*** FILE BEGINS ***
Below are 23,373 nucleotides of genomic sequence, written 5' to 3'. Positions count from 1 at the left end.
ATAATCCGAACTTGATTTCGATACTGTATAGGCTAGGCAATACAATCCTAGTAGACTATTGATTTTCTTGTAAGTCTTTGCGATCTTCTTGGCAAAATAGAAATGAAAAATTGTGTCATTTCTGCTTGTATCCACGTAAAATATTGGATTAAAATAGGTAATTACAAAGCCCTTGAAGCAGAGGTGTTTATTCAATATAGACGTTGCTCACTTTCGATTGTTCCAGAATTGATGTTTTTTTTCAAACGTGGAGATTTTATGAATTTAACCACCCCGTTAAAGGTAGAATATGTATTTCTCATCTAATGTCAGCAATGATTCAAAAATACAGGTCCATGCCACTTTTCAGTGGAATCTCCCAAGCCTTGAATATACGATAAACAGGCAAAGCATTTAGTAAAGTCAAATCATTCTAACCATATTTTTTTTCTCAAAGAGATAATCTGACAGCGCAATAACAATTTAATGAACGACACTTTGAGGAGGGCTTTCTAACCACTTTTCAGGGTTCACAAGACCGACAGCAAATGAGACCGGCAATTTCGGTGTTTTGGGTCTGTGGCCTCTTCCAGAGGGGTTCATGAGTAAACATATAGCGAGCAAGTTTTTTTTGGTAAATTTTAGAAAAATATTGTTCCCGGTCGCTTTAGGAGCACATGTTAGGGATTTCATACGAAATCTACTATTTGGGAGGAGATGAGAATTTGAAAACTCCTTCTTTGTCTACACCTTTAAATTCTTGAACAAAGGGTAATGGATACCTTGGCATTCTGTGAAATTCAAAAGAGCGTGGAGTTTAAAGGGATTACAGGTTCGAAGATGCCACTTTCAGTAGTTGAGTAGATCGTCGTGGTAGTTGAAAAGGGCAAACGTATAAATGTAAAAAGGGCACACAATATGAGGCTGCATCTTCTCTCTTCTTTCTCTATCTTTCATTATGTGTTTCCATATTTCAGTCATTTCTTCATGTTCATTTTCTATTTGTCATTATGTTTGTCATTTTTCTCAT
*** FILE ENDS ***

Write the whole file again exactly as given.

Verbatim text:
Below are 23,373 nucleotides of genomic sequence, written 5' to 3'. Positions count from 1 at the left end.
ATAATCCGAACTTGATTTCGATACTGTATAGGCTAGGCAATACAATCCTAGTAGACTATTGATTTTCTTGTAAGTCTTTGCGATCTTCTTGGCAAAATAGAAATGAAAAATTGTGTCATTTCTGCTTGTATCCACGTAAAATATTGGATTAAAATAGGTAATTACAAAGCCCTTGAAGCAGAGGTGTTTATTCAATATAGACGTTGCTCACTTTCGATTGTTCCAGAATTGATGTTTTTTTTCAAACGTGGAGATTTTATGAATTTAACCACCCCGTTAAAGGTAGAATATGTATTTCTCATCTAATGTCAGCAATGATTCAAAAATACAGGTCCATGCCACTTTTCAGTGGAATCTCCCAAGCCTTGAATATACGATAAACAGGCAAAGCATTTAGTAAAGTCAAATCATTCTAACCATATTTTTTTTCTCAAAGAGATAATCTGACAGCGCAATAACAATTTAATGAACGACACTTTGAGGAGGGCTTTCTAACCACTTTTCAGGGTTCACAAGACCGACAGCAAATGAGACCGGCAATTTCGGTGTTTTGGGTCTGTGGCCTCTTCCAGAGGGGTTCATGAGTAAACATATAGCGAGCAAGTTTTTTTTGGTAAATTTTAGAAAAATATTGTTCCCGGTCGCTTTAGGAGCACATGTTAGGGATTTCATACGAAATCTACTATTTGGGAGGAGATGAGAATTTGAAAACTCCTTCTTTGTCTACACCTTTAAATTCTTGAACAAAGGGTAATGGATACCTTGGCATTCTGTGAAATTCAAAAGAGCGTGGAGTTTAAAGGGATTACAGGTTCGAAGATGCCACTTTCAGTAGTTGAGTAGATCGTCGTGGTAGTTGAAAAGGGCAAACGTATAAATGTAAAAAGGGCACACAATATGAGGCTGCATCTTCTCTCTTCTTTCTCTATCTTTCATTATGTGTTTCCATATTTCAGTCATTTCTTCATGTTCATTTTCTATTTGTCATTATGTTTGTCATTTTTCTCAT